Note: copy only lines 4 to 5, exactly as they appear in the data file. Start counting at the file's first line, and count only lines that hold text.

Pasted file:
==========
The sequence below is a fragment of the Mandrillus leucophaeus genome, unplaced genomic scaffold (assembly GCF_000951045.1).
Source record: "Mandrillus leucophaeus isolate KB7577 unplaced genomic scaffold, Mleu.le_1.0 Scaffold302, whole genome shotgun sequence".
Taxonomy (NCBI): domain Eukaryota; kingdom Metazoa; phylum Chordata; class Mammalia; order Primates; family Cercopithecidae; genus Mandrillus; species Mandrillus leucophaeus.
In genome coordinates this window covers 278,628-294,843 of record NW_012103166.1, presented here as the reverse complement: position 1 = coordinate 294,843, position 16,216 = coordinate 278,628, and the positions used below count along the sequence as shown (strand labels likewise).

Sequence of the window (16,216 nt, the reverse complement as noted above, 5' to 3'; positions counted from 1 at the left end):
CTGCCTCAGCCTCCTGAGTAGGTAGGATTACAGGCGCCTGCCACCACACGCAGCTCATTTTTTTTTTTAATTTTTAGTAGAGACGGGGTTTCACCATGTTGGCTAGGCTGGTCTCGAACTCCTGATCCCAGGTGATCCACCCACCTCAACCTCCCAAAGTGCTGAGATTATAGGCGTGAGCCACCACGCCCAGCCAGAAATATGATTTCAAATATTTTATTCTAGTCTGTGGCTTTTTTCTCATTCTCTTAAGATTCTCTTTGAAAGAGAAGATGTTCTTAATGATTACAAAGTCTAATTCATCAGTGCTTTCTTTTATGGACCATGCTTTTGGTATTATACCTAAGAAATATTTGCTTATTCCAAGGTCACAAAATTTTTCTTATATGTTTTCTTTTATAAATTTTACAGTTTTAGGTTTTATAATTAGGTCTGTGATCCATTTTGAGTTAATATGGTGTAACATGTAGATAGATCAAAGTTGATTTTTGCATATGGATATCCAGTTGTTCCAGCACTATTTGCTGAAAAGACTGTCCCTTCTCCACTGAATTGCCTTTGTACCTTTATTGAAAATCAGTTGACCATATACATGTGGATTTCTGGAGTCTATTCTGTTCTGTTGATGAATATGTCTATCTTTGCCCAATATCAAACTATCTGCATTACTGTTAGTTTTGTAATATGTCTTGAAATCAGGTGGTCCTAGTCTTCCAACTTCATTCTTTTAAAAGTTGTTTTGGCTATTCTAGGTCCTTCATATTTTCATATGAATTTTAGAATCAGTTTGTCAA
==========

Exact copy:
In genome coordinates this window covers 278,628-294,843 of record NW_012103166.1, presented here as the reverse complement: position 1 = coordinate 294,843, position 16,216 = coordinate 278,628, and the positions used below count along the sequence as shown (strand labels likewise).

Sequence of the window (16,216 nt, the reverse complement as noted above, 5' to 3'; positions counted from 1 at the left end):